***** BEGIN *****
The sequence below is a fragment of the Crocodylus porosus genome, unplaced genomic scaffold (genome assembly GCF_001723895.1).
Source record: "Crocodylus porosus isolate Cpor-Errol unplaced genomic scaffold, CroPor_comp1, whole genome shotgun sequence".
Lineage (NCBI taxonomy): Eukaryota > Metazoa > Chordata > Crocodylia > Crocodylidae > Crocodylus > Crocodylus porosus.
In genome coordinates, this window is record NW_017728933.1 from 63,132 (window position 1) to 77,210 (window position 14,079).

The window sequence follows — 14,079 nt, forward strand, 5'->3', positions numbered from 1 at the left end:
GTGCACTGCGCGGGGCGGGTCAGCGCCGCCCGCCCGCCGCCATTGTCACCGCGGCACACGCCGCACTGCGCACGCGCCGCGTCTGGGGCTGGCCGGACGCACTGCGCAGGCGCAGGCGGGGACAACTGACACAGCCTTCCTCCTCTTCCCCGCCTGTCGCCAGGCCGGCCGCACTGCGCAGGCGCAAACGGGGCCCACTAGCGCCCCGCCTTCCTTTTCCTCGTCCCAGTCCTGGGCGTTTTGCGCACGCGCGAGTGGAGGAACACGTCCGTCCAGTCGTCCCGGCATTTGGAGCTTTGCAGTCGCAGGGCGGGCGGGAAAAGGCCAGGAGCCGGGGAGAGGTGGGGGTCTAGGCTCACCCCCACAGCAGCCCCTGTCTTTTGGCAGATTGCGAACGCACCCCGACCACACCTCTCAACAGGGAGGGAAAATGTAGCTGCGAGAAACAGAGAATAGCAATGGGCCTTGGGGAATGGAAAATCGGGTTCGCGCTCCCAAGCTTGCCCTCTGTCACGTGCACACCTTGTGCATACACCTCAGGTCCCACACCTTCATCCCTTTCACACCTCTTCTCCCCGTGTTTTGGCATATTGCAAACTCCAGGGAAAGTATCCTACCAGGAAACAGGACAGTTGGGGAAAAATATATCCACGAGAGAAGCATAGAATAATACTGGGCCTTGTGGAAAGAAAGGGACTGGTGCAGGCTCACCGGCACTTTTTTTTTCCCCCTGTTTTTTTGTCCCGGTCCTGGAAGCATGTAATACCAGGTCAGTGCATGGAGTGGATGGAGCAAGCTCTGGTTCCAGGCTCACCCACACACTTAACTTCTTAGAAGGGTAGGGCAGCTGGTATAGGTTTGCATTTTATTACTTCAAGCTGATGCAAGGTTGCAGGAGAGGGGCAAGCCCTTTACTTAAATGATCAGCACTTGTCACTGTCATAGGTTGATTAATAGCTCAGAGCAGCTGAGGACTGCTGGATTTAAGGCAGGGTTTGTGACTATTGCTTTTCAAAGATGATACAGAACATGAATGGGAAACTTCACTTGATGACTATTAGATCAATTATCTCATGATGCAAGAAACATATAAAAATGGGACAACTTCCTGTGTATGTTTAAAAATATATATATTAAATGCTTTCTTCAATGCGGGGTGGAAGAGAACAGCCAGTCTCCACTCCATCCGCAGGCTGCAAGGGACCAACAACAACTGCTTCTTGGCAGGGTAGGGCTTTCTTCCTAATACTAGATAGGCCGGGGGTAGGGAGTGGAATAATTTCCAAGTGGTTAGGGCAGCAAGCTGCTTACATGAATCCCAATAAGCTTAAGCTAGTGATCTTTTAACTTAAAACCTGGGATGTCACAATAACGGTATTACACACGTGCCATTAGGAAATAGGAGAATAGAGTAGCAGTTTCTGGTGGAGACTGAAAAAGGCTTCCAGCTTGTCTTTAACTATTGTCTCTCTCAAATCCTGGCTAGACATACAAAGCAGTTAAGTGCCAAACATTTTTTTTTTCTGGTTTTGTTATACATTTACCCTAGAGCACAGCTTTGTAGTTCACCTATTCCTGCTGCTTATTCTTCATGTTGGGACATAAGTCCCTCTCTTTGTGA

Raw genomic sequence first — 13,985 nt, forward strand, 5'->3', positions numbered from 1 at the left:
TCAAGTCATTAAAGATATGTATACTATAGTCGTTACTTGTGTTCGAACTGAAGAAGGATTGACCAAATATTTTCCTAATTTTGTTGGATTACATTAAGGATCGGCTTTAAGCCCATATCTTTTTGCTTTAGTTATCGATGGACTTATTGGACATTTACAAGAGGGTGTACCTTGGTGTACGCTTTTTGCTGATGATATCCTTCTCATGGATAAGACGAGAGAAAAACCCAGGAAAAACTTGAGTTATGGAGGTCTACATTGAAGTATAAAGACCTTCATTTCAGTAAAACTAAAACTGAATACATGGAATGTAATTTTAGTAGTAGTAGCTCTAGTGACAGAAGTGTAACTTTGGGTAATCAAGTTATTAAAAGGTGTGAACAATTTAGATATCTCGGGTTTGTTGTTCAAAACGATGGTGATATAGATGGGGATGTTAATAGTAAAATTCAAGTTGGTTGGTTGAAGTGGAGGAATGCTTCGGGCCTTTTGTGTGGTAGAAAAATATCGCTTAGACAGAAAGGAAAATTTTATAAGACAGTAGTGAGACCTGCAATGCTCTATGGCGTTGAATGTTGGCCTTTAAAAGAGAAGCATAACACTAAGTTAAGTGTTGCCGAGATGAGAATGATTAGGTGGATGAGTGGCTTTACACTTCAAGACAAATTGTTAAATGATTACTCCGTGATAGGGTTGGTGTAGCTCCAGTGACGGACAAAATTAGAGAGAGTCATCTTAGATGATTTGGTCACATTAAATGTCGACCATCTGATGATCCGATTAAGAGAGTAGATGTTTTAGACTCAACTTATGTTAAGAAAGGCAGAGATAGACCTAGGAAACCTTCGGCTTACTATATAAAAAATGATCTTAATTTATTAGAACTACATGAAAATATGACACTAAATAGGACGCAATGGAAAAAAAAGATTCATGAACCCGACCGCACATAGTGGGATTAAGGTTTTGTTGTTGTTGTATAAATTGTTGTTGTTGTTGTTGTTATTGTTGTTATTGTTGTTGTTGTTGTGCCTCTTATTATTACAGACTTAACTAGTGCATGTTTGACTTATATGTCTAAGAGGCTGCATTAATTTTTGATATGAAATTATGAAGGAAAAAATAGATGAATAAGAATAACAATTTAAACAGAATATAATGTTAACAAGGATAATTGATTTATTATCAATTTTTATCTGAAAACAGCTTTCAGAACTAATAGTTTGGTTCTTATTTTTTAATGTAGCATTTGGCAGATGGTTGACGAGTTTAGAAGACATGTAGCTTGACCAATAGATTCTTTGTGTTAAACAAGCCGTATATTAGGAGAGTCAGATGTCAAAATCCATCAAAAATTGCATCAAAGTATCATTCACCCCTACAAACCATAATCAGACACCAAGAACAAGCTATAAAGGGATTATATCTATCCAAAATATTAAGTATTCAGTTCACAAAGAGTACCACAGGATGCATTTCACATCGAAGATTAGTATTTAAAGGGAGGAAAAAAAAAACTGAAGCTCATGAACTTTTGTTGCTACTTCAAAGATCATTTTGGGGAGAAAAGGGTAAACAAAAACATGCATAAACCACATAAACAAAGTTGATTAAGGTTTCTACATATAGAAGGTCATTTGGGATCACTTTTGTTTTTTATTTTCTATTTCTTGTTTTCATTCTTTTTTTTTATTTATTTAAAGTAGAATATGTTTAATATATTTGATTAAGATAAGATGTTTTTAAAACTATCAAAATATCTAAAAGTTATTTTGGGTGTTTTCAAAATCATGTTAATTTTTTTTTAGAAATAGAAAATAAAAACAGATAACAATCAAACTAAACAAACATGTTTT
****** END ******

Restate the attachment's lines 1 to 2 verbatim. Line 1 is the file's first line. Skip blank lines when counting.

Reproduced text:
The sequence below is a fragment of the Crocodylus porosus genome, unplaced genomic scaffold (genome assembly GCF_001723895.1).
Source record: "Crocodylus porosus isolate Cpor-Errol unplaced genomic scaffold, CroPor_comp1, whole genome shotgun sequence".